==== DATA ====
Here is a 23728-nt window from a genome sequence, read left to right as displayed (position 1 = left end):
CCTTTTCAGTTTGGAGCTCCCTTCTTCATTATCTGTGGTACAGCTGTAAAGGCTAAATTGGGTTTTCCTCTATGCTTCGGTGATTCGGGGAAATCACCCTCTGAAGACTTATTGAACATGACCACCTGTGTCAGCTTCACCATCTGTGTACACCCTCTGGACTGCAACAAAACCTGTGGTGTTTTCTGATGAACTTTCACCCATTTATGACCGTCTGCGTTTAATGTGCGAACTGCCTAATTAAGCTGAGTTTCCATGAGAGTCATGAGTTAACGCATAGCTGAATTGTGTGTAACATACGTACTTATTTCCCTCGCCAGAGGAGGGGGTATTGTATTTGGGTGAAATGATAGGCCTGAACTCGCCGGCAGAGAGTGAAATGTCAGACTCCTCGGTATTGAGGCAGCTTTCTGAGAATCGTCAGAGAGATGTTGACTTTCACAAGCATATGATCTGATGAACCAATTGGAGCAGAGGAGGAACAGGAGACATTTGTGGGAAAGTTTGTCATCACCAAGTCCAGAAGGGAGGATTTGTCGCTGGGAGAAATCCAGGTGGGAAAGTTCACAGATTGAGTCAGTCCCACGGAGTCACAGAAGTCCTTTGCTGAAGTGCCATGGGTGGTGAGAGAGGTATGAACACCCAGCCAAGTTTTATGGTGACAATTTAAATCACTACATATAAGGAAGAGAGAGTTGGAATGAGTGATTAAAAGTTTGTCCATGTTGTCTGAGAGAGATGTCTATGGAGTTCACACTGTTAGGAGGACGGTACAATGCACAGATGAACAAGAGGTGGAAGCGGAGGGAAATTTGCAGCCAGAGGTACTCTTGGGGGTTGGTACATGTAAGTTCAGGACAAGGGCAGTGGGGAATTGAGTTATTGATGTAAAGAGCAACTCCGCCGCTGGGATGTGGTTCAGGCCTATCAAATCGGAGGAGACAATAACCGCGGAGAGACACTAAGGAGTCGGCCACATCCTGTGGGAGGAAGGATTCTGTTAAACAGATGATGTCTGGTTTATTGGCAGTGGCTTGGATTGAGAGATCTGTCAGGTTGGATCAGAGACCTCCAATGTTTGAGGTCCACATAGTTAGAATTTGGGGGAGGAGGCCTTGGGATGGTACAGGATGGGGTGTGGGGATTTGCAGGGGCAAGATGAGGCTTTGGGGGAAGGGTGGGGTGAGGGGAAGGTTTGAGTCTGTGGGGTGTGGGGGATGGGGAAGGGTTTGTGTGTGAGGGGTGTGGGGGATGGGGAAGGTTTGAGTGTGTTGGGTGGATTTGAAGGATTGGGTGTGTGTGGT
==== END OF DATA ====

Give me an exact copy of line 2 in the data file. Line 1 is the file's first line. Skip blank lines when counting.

CCTTTTCAGTTTGGAGCTCCCTTCTTCATTATCTGTGGTACAGCTGTAAAGGCTAAATTGGGTTTTCCTCTATGCTTCGGTGATTCGGGGAAATCACCCTCTGAAGACTTATTGAACATGACCACCTGTGTCAGCTTCACCATCTGTGTACACCCTCTGGACTGCAACAAAACCTGTGGTGTTTTCTGATGAACTTTCACCCATTTATGACCGTCTGCGTTTAATGTGCGAACTGCCTAATTAAGCTGAGTTTCCATGAGAGTCATGAGTTAACGCATAGCTGAATTGTGTGTAACATACGTACTTATTTCCCTCGCCAGAGGAGGGGGTATTGTATTTGGGTGAAATGATAGGCCTGAACTCGCCGGCAGAGAGTGAAATGTCAGACTCCTCGGTATTGAGGCAGCTTTCTGAGAATCGTCAGAGAGATGTTGACTTTCACAAGCATATGATCTGATGAACCAATTGGAGCAGAGGAGGAACAGGAGACATTTGTGGGAAAGTTTGTCATCACCAAGTCCAGAAGGGAGGATTTGTCGCTGGGAGAAATCCAGGTGGGAAAGTTCACAGATTGAGTCAGTCCCACGGAGTCACAGAAGTCCTTTGCTGAAGTGCCATGGGTGGTGAGAGAGGTATGAACACCCAGCCAAGTTTTATGGTGACAATTTAAATCACTACATATAAGGAAGAGAGAGTTGGAATGAGTGATTAAAAGTTTGTCCATGTTGTCTGAGAGAGATGTCTATGGAGTTCACACTGTTAGGAGGACGGTACAATGCACAGATGAACAAGAGGTGGAAGCGGAGGGAAATTTGCAGCCAGAGGTACTCTTGGGGGTTGGTACATGTAAGTTCAGGACAAGGGCAGTGGGGAATTGAGTTATTGATGTAAAGAGCAACTCCGCCGCTGGGATGTGGTTCAGGCCTATCAAATCGGAGGAGACAATAACCGCGGAGAGACACTAAGGAGTCGGCCACATCCTGTGGGAGGAAGGATTCTGTTAAACAGATGATGTCTGGTTTATTGGCAGTGGCTTGGATTGAGAGATCTGTCAGGTTGGATCAGAGACCTCCAATGTTTGAGGTCCACATAGTTAGAATTTGGGGGAGGAGGCCTTGGGATGGTACAGGATGGGGTGTGGGGATTTGCAGGGGCAAGATGAGGCTTTGGGGGAAGGGTGGGGTGAGGGGAAGGTTTGAGTCTGTGGGGTGTGGGGGATGGGGAAGGGTTTGTGTGTGAGGGGTGTGGGGGATGGGGAAGGTTTGAGTGTGTTGGGTGGATTTGAAGGATTGGGTGTGTGTGGT